The Age of Rust is an award-winning Italian short film that deals with the issue of the depletion of Earth’s natural resources in a unique manner. The protagonists – if the term may be used – of the story are giant ‘dinosaurs’ ambitiously dubbed the Petramosaurus Cavator native to the Alps in Europe. These not-so-gentle creatures are, in fact, land excavators, and the film charts the fictional story of these Cavators from birth to courtship and procreation to possible death. They are hungry for land and rocks – their source of sustenance – which they go to great lengths to consume. They are a threat to all species, including humans, until man decided to join forces and use these monsters for their own ends.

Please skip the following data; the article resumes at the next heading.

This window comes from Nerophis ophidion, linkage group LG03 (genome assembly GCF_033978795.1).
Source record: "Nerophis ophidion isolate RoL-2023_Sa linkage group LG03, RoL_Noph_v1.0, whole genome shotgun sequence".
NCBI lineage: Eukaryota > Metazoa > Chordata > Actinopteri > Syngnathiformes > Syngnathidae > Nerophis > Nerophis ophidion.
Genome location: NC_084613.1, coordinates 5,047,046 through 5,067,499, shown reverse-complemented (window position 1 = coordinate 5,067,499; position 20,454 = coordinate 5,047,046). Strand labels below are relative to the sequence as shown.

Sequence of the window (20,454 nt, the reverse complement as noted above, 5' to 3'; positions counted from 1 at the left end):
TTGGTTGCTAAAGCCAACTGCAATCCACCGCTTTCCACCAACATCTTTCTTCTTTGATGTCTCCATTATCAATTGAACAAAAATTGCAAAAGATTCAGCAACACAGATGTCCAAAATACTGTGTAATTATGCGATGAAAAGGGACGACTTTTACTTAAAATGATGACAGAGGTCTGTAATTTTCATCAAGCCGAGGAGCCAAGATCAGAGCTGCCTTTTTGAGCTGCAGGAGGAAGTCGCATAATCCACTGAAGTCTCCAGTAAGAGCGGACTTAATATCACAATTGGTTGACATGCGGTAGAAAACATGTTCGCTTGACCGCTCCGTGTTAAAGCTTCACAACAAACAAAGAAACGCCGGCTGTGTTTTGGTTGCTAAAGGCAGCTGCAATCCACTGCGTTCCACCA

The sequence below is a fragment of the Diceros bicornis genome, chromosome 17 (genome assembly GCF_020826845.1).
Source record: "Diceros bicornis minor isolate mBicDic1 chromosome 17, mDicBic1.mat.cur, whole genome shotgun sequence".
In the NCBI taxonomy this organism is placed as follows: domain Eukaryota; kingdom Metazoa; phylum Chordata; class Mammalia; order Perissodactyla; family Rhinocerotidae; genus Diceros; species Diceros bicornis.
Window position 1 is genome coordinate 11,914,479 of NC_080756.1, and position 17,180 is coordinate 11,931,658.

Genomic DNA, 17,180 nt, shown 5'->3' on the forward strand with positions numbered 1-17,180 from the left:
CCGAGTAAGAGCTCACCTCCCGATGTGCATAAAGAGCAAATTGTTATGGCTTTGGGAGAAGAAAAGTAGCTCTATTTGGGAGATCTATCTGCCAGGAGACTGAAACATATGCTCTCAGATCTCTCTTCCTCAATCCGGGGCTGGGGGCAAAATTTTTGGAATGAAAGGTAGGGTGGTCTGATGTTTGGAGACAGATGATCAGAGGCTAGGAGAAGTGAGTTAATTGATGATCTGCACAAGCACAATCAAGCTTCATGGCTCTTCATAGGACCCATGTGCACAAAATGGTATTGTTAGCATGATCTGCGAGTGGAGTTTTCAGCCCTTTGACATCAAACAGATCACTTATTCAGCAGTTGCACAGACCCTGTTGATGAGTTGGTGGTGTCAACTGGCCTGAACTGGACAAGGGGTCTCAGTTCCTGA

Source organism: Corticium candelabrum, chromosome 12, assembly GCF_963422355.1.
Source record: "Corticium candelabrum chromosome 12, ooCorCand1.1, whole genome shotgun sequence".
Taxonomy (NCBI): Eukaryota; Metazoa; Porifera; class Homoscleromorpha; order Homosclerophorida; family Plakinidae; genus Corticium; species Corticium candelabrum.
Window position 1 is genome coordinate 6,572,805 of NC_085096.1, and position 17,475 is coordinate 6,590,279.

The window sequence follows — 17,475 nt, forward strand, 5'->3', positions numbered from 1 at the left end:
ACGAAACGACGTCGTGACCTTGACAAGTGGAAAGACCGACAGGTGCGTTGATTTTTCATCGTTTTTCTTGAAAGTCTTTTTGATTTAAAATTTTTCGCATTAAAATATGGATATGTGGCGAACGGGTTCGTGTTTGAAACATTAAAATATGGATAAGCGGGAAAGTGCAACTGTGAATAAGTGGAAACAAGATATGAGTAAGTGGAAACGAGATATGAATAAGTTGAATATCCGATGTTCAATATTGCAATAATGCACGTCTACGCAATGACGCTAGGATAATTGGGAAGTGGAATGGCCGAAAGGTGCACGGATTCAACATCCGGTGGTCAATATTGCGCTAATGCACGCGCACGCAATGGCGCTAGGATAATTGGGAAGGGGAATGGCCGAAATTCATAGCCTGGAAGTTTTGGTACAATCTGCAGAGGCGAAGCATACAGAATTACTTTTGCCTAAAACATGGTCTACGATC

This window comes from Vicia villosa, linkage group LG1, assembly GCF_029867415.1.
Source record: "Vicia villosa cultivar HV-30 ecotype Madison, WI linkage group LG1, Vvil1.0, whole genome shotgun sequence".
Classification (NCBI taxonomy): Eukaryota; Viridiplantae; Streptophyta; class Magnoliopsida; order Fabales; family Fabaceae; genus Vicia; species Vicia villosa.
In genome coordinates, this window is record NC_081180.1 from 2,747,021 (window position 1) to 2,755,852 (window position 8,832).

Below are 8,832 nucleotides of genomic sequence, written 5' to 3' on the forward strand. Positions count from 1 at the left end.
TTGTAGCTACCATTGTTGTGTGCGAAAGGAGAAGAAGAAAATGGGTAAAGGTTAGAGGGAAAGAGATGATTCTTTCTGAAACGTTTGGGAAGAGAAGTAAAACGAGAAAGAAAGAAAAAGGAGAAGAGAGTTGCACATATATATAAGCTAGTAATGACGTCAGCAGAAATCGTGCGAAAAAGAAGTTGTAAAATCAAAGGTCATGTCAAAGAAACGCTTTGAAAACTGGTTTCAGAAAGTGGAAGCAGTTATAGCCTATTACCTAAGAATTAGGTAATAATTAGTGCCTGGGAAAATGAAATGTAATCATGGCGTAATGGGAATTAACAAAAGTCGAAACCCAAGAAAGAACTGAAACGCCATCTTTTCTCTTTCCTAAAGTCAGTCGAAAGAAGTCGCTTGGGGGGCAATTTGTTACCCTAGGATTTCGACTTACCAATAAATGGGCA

At first glance, The Age of Rust is not a film you would peg as animation. The stylisation is highly realistic, and the creatures novel. As the film progresses beyond the life story of the Excavators, we see the heart of the story: the rampant issue of destruction of nature by these machine-creatures. There is a satirical note to their hunger for rocks and land, leading them to land up with broken ‘necks’ when they tumble from precarious piles of their favourite food. The allusion to man’s encroachment of Nature’s obvious and it is easy to see why the film is so widely acclaimed. A must-watch.